November 10, 2010
by Von Letherer
Suffering comes in all sorts of packages—physical, emotional, relational. No one is immune to the trials of life. With suffering come questions: How will this change my life? What happened to God’s plan for me? Can He still use me?
When I was 15 months old, my body was continually covered with bruises. Doctors diagnosed me with severe hemophilia, a disease in which the blood doesn’t coagulate. They referred to me as a “bleeder.” The doctor told my parents to take me home and treat me well, because the first time I fell or had an injury, I would probably bleed to death.
The next 30 years were a cycle of painful weekly bleeds, usually into the joints. My life consisted of hospital stays, transfusions, crutches, and pain pills, all while I tried to keep up with classes and later maintain a job. It might have served me well if I had been happy to stay out of harm’s way, but I was energy-on-wheels, determined to be as normal as possible and to milk to the utmost every day I had.
Chuck Swindoll once referred to me as having a “yes face.” God implanted in me at an early age the ability to be joyous in spite of my circumstances. When I was 8 years old, I asked God for a miracle, but if a miracle was not His will, I asked Him to use me to glorify Him for whatever time I had to live. When I was 21, I married my childhood sweetheart Joann. She has been the stabilizing force in our family because I was often hospitalized while our children were growing up. When it seemed humanly impossible for me to endure my circumstances, Joann was by my side with unwavering love and just the right words of encouragement.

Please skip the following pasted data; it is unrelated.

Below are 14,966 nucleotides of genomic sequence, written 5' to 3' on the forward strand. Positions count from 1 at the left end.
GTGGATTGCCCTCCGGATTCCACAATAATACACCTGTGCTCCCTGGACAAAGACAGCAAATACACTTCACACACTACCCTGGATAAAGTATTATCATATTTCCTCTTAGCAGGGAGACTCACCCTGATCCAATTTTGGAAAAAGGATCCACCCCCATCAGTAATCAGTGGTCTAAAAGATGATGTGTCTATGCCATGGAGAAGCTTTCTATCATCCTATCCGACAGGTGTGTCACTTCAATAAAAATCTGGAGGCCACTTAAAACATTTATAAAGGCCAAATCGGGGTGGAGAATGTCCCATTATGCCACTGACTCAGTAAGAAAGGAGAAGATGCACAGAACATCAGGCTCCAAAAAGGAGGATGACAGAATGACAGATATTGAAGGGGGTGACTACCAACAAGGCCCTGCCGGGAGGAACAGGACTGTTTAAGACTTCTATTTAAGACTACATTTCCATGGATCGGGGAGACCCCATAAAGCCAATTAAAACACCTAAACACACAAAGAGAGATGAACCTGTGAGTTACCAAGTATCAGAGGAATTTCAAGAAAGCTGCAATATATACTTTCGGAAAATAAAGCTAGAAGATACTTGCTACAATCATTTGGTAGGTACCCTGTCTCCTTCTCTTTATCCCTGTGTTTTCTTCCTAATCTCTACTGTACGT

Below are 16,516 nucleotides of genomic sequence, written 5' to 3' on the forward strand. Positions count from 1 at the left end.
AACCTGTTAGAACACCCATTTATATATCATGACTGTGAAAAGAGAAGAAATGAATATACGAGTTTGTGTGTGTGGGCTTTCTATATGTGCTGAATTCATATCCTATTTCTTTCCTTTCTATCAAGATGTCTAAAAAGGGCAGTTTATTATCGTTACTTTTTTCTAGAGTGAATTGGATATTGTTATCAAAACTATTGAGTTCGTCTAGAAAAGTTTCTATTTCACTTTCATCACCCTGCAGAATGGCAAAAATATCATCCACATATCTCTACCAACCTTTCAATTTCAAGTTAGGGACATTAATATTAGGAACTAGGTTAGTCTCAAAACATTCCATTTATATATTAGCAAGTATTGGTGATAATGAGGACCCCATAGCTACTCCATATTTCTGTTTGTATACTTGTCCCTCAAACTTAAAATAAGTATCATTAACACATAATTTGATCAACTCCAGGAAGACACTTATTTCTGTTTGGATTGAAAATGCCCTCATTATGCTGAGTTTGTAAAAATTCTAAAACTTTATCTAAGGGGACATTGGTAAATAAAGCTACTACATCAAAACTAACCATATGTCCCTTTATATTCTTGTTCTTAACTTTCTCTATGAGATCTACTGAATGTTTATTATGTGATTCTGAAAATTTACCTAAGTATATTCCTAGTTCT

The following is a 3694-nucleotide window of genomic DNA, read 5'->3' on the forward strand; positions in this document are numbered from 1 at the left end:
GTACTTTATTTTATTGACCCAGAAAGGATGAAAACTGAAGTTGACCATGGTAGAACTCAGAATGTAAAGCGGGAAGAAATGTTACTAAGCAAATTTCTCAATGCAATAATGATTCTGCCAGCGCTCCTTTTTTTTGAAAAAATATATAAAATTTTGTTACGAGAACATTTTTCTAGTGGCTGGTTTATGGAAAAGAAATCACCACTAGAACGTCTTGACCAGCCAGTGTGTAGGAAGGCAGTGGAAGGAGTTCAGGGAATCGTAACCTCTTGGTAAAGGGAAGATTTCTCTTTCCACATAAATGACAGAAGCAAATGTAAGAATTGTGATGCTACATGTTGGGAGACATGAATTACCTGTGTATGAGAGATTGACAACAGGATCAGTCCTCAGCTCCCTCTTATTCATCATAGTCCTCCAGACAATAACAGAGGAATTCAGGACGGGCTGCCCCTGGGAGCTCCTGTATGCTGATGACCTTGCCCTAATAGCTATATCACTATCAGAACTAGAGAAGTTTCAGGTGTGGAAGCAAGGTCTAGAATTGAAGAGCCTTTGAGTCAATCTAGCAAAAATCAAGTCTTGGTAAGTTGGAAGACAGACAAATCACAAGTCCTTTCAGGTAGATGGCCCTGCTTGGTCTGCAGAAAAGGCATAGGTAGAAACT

In the 1970s, the medical field made great strides in hemophiliac care, replacing blood transfusions—which have limited effectiveness—with pure factor VIII. We were blessed with a treatment that worked faster, more efficiently, and could be self-administered. It was a wonderful breakthrough for the hemophiliac community . . . but one that became this community’s death warrant. Proper screening of donors did not occur at that time, and soon the majority of hemophiliacs were infected with HIV. Today, only 15 percent of the hemophiliac population from that time is still alive, and those who are living are all infected with Hepatitis C. I am blessed to be among the few “healthy” survivors.
Because of my disabled condition, I have the opportunity to share with a variety of people my story of God’s “keeping power” and faithfulness. After 74 years of living with a serious health condition, I can firmly attest that God does not waste our suffering. He is faithful and sovereign, and He cares about every detail of our lives. However, He allows us to choose whether or not we will surrender to Him and allow ourselves to be used by Him.
As I mentioned, no one is immune from suffering. Are you or someone you love facing an impossible circumstance? Are you filled with fear, loneliness, and questions? I can relate. My charge to you today is from Joshua 1:9—“Have I not commanded you? Be strong and of good courage; do not be afraid, nor be dismayed, for the Lord your God is with you wherever you go” (Joshua 1:9 NKJV).